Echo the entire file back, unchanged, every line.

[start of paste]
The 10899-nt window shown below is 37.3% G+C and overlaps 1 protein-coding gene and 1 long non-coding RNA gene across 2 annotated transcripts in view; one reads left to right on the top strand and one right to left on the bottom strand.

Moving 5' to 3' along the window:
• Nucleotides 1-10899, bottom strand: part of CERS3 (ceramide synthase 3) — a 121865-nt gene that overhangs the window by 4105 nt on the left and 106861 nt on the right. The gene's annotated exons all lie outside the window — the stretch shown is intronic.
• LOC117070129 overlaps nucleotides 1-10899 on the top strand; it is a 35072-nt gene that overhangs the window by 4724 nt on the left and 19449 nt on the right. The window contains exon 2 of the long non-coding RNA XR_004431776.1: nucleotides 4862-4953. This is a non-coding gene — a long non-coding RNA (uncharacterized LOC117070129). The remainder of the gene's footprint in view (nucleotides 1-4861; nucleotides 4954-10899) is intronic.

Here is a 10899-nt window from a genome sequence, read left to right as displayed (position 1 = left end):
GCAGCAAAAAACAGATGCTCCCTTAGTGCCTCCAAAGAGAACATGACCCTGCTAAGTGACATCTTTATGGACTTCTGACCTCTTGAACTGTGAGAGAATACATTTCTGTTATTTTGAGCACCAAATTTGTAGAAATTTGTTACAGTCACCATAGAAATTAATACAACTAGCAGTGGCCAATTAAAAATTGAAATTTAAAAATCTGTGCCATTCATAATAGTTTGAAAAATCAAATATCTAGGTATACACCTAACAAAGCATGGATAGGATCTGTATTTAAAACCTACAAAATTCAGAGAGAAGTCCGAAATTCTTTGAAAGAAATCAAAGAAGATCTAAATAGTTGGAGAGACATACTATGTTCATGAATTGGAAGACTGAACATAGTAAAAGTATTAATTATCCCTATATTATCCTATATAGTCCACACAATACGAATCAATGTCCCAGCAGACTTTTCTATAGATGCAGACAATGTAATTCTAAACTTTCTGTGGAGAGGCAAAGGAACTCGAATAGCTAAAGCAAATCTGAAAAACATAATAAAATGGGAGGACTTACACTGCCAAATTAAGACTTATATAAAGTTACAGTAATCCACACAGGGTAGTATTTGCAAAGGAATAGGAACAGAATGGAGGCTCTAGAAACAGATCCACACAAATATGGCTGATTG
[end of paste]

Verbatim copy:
The 10899-nt window shown below is 37.3% G+C and overlaps 1 protein-coding gene and 1 long non-coding RNA gene across 2 annotated transcripts in view; one reads left to right on the top strand and one right to left on the bottom strand.

Moving 5' to 3' along the window:
• Nucleotides 1-10899, bottom strand: part of CERS3 (ceramide synthase 3) — a 121865-nt gene that overhangs the window by 4105 nt on the left and 106861 nt on the right. The gene's annotated exons all lie outside the window — the stretch shown is intronic.
• LOC117070129 overlaps nucleotides 1-10899 on the top strand; it is a 35072-nt gene that overhangs the window by 4724 nt on the left and 19449 nt on the right. The window contains exon 2 of the long non-coding RNA XR_004431776.1: nucleotides 4862-4953. This is a non-coding gene — a long non-coding RNA (uncharacterized LOC117070129). The remainder of the gene's footprint in view (nucleotides 1-4861; nucleotides 4954-10899) is intronic.

Here is a 10899-nt window from a genome sequence, read left to right as displayed (position 1 = left end):
GCAGCAAAAAACAGATGCTCCCTTAGTGCCTCCAAAGAGAACATGACCCTGCTAAGTGACATCTTTATGGACTTCTGACCTCTTGAACTGTGAGAGAATACATTTCTGTTATTTTGAGCACCAAATTTGTAGAAATTTGTTACAGTCACCATAGAAATTAATACAACTAGCAGTGGCCAATTAAAAATTGAAATTTAAAAATCTGTGCCATTCATAATAGTTTGAAAAATCAAATATCTAGGTATACACCTAACAAAGCATGGATAGGATCTGTATTTAAAACCTACAAAATTCAGAGAGAAGTCCGAAATTCTTTGAAAGAAATCAAAGAAGATCTAAATAGTTGGAGAGACATACTATGTTCATGAATTGGAAGACTGAACATAGTAAAAGTATTAATTATCCCTATATTATCCTATATAGTCCACACAATACGAATCAATGTCCCAGCAGACTTTTCTATAGATGCAGACAATGTAATTCTAAACTTTCTGTGGAGAGGCAAAGGAACTCGAATAGCTAAAGCAAATCTGAAAAACATAATAAAATGGGAGGACTTACACTGCCAAATTAAGACTTATATAAAGTTACAGTAATCCACACAGGGTAGTATTTGCAAAGGAATAGGAACAGAATGGAGGCTCTAGAAACAGATCCACACAAATATGGCTGATTG